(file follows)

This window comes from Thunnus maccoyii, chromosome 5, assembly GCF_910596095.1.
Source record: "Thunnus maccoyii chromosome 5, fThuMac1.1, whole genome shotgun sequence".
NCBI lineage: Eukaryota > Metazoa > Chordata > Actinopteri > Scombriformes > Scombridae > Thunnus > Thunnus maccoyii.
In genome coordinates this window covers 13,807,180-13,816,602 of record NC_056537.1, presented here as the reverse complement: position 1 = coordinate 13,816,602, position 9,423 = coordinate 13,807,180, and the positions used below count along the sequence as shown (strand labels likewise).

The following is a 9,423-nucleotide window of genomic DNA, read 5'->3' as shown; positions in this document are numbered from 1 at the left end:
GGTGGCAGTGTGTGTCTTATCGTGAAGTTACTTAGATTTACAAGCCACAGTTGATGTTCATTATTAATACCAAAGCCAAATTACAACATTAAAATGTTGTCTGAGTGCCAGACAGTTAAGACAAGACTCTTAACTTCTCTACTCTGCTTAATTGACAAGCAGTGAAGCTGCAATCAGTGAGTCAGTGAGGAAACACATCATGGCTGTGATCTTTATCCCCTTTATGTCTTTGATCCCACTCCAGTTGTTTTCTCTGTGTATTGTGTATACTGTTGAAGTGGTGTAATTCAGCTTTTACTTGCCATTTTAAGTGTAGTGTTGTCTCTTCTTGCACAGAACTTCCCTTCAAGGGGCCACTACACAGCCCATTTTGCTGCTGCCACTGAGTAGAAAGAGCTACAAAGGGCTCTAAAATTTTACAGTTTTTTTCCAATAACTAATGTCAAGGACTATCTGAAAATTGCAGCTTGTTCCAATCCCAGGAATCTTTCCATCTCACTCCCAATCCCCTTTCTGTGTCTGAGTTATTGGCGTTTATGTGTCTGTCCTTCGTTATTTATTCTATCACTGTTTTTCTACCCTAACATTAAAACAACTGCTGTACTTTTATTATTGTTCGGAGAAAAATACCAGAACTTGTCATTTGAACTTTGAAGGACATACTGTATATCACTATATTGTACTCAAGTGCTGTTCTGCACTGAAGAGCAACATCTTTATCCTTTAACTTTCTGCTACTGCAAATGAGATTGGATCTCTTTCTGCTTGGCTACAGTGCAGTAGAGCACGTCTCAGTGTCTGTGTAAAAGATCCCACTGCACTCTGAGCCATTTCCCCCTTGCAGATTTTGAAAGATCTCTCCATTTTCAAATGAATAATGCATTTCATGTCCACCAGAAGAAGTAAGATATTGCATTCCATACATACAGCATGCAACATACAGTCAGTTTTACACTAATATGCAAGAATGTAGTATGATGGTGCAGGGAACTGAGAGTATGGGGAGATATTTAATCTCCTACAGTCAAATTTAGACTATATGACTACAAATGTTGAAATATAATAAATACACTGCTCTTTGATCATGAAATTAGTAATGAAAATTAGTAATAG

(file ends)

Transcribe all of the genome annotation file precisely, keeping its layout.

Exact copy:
This window comes from Thunnus maccoyii, chromosome 5, assembly GCF_910596095.1.
Source record: "Thunnus maccoyii chromosome 5, fThuMac1.1, whole genome shotgun sequence".
NCBI lineage: Eukaryota > Metazoa > Chordata > Actinopteri > Scombriformes > Scombridae > Thunnus > Thunnus maccoyii.
In genome coordinates this window covers 13,807,180-13,816,602 of record NC_056537.1, presented here as the reverse complement: position 1 = coordinate 13,816,602, position 9,423 = coordinate 13,807,180, and the positions used below count along the sequence as shown (strand labels likewise).

The following is a 9,423-nucleotide window of genomic DNA, read 5'->3' as shown; positions in this document are numbered from 1 at the left end:
GGTGGCAGTGTGTGTCTTATCGTGAAGTTACTTAGATTTACAAGCCACAGTTGATGTTCATTATTAATACCAAAGCCAAATTACAACATTAAAATGTTGTCTGAGTGCCAGACAGTTAAGACAAGACTCTTAACTTCTCTACTCTGCTTAATTGACAAGCAGTGAAGCTGCAATCAGTGAGTCAGTGAGGAAACACATCATGGCTGTGATCTTTATCCCCTTTATGTCTTTGATCCCACTCCAGTTGTTTTCTCTGTGTATTGTGTATACTGTTGAAGTGGTGTAATTCAGCTTTTACTTGCCATTTTAAGTGTAGTGTTGTCTCTTCTTGCACAGAACTTCCCTTCAAGGGGCCACTACACAGCCCATTTTGCTGCTGCCACTGAGTAGAAAGAGCTACAAAGGGCTCTAAAATTTTACAGTTTTTTTCCAATAACTAATGTCAAGGACTATCTGAAAATTGCAGCTTGTTCCAATCCCAGGAATCTTTCCATCTCACTCCCAATCCCCTTTCTGTGTCTGAGTTATTGGCGTTTATGTGTCTGTCCTTCGTTATTTATTCTATCACTGTTTTTCTACCCTAACATTAAAACAACTGCTGTACTTTTATTATTGTTCGGAGAAAAATACCAGAACTTGTCATTTGAACTTTGAAGGACATACTGTATATCACTATATTGTACTCAAGTGCTGTTCTGCACTGAAGAGCAACATCTTTATCCTTTAACTTTCTGCTACTGCAAATGAGATTGGATCTCTTTCTGCTTGGCTACAGTGCAGTAGAGCACGTCTCAGTGTCTGTGTAAAAGATCCCACTGCACTCTGAGCCATTTCCCCCTTGCAGATTTTGAAAGATCTCTCCATTTTCAAATGAATAATGCATTTCATGTCCACCAGAAGAAGTAAGATATTGCATTCCATACATACAGCATGCAACATACAGTCAGTTTTACACTAATATGCAAGAATGTAGTATGATGGTGCAGGGAACTGAGAGTATGGGGAGATATTTAATCTCCTACAGTCAAATTTAGACTATATGACTACAAATGTTGAAATATAATAAATACACTGCTCTTTGATCATGAAATTAGTAATGAAAATTAGTAATAG